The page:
We are not telling you these things because we are overly cautious or overly protective, we are telling you this because it is imperative to aid in prevention of illnesses and diseases being transmitted from one farm to another, from one person to another and one flock to another.
New arrivals into this country used to be quarantined, for the very reasons mentioned above. Disease and illness passed from one country to another, person to person. Animals when imported are held in quarantine before the new owners are allowed possession; In my personal opinion, because our country no longer requires this, we are seeing an increase in diseases and illnesses that were irradicated in this country through vaccinations and quarantine. Viruses that have no current antidote are occurring once again, and eventually will lead to a pandemic. All chicken imports from foreign countries have been halted, due to outbreaks of certain diseases, to prevent those diseases from decimating American flocks or flocks around the world. It is vital that you quarantine and vital that you use proper hygiene.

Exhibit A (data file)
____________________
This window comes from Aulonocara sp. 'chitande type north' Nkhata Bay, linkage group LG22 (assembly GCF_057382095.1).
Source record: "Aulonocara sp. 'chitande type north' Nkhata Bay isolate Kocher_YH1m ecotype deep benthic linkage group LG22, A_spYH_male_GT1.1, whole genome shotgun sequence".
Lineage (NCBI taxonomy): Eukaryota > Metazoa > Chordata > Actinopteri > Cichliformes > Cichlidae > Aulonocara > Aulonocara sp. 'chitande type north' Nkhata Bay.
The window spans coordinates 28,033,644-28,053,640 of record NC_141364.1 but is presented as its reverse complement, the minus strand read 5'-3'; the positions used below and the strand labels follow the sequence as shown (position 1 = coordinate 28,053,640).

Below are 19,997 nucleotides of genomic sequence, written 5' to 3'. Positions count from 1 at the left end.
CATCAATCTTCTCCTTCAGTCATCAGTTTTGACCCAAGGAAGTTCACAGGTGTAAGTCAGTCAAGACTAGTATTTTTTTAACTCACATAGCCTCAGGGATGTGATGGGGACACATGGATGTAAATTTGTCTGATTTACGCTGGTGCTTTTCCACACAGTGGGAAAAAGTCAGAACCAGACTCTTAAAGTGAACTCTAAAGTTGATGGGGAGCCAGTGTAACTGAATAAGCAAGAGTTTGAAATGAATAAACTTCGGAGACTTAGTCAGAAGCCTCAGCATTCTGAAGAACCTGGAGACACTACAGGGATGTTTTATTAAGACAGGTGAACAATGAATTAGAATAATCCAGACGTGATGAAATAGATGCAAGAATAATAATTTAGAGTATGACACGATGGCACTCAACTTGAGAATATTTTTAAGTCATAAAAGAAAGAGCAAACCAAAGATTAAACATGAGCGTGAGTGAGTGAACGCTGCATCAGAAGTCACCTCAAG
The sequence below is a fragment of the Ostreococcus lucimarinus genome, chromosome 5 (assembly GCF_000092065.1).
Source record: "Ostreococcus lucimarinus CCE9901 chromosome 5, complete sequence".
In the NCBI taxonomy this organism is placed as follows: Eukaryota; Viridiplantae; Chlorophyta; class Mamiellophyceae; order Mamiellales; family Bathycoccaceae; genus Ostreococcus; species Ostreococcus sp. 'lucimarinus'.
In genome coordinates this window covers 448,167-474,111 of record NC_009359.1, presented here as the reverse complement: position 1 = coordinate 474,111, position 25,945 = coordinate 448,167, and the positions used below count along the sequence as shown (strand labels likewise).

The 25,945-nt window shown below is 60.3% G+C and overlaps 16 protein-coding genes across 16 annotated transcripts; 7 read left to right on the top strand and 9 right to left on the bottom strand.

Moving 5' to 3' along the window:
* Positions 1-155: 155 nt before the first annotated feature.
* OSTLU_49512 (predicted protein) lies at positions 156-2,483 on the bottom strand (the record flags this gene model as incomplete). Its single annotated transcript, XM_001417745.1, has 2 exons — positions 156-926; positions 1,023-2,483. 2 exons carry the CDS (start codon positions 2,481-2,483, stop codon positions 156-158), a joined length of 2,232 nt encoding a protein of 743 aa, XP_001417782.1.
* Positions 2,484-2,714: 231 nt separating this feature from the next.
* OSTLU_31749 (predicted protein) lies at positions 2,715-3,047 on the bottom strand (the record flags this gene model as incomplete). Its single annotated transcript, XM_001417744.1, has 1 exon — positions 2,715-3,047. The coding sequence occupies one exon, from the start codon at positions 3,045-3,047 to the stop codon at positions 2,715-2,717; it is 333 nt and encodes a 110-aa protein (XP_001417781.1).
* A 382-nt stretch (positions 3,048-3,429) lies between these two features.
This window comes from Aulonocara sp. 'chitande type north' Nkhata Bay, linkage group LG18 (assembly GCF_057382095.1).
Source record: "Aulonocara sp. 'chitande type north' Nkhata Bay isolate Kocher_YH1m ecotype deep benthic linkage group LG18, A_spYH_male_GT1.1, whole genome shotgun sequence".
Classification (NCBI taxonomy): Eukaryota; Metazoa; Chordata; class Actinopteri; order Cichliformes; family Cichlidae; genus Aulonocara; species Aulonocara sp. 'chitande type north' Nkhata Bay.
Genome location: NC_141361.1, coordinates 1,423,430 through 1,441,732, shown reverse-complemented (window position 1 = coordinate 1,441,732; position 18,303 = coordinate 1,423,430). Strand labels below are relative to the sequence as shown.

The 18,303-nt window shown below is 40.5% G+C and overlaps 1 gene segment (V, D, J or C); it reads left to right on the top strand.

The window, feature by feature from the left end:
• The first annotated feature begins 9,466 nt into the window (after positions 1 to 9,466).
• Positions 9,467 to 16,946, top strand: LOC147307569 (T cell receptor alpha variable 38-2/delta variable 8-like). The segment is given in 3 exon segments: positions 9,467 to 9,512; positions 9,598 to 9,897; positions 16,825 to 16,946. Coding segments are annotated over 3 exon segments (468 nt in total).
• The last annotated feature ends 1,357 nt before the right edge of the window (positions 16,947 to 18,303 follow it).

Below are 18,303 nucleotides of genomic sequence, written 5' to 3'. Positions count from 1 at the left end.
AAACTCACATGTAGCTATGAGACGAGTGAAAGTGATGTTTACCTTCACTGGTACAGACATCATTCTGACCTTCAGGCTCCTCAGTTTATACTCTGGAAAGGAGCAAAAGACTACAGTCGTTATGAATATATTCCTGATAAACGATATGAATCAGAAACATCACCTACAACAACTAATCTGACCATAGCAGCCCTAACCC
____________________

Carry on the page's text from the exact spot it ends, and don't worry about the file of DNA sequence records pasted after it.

Even if you have not practiced the quarantine or the sterilizing of equipment in the past, I assure you, you have simply been lucky. At some point in time, you will experience the heartache of others that I have spent much time consoling over the losses of their prized birds. Never, ever, purchase from a source where you see sick or dying or dead birds. I happen to have chatted with someone that did just that, assuming that none of the other birds were affected. Wrong. If ANY are sick or you see emaciated or dead, leave and make sure you change clothes and thoroughly wash with disinfectant soap before you tend to your own chickens. Again, we cannot caution you enough about these issues.
We realize there is a movement that does not approve of vaccinations or medications, however, it is at their risk and ultimately at your own risk if your flocks are not treated when there is an outbreak. The best medicine is ALWAYS prevention, however, things do happen and you need to make a clear choice if you are willing to sacrifice your flocks and ultimately the flocks around the nation because you have chosen not to medicate when the need arises. These illnesses and diseases have NO boundaries. They cross farmlands, borders and oceans.
We want you to have a good experience with your endeavors, so we give you our very best advice. If we can prevent even some of you from the heartache of losing your chicks or chickens then we feel we've at least made a good effort on your behalf. We all make mistakes, but this is a mistake that can and should be avoided.
For a good environmentally friendly coop and household cleaner/disinfectant, refer to the link: http://justfowlingaround.weebly.com/earth-friendly-projects/concentrated-citrus-household-cleaner